As a sleep physician, I understand the struggle that many individuals face when it comes to getting a good night’s sleep. The allure of over-the-counter (OTC) sleep aids is understandable, but it’s crucial to tread carefully in this realm.
Sleep apnea is a common disorder in which you have one or more pauses in breathing or shallow breaths while you sleep.
Sleep apnea often goes undiagnosed. Doctors usually can’t detect the condition during routine office visits. Also, no blood test can help diagnose the condition.
Most people who have sleep apnea don’t know they have it because it only occurs during sleep. A family member or bed partner might be the first to notice signs of sleep apnea.
The most common type of sleep apnea is obstructive sleep apnea. In this condition, the airway collapses or becomes blocked during sleep. This causes shallow breathing or breathing pauses.
When you try to breathe, any air that squeezes past the blockage can cause loud snoring. Obstructive sleep apnea is more common in people who are overweight, but it can affect anyone. For example, small children who have enlarged tonsil tissues in their throats may have obstructive sleep apnea.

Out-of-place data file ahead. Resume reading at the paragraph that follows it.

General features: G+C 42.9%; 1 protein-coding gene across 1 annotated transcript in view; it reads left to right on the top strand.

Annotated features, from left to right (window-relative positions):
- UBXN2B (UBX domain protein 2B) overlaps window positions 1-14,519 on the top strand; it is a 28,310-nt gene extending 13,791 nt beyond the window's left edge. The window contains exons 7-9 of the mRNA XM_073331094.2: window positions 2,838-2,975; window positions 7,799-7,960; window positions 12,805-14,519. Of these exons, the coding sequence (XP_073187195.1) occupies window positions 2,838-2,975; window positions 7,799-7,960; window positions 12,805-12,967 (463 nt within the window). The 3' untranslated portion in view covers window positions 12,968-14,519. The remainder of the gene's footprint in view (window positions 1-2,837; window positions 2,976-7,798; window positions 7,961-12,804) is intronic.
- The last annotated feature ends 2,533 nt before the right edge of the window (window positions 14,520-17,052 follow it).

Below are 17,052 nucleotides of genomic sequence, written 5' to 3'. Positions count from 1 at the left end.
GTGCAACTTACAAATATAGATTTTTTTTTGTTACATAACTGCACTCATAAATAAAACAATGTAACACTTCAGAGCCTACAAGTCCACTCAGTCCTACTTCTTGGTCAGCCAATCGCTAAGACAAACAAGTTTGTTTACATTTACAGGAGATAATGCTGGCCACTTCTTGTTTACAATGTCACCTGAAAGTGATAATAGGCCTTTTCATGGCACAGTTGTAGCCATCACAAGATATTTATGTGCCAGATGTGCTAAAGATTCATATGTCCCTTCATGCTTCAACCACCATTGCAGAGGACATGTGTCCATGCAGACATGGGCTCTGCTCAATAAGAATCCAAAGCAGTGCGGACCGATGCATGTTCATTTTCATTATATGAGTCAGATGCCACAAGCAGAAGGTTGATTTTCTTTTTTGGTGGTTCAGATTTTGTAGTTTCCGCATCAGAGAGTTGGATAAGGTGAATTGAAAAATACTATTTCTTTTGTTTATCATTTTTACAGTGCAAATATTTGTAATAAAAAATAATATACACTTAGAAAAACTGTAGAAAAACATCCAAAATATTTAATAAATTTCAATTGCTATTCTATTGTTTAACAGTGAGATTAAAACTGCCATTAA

Central sleep apnea is a less common type of sleep apnea. This disorder occurs if the area of your brain that controls your breathing doesn’t send the correct signals to your breathing muscles. As a result, you’ll make no effort to breathe for brief periods.
Central sleep apnea can affect anyone. However, it’s more common in people who have certain medical conditions or use certain medicines. Central sleep apnea can occur with obstructive sleep apnea or alone. Snoring typically doesn’t happen with central sleep apnea.
sleep apnea symptom
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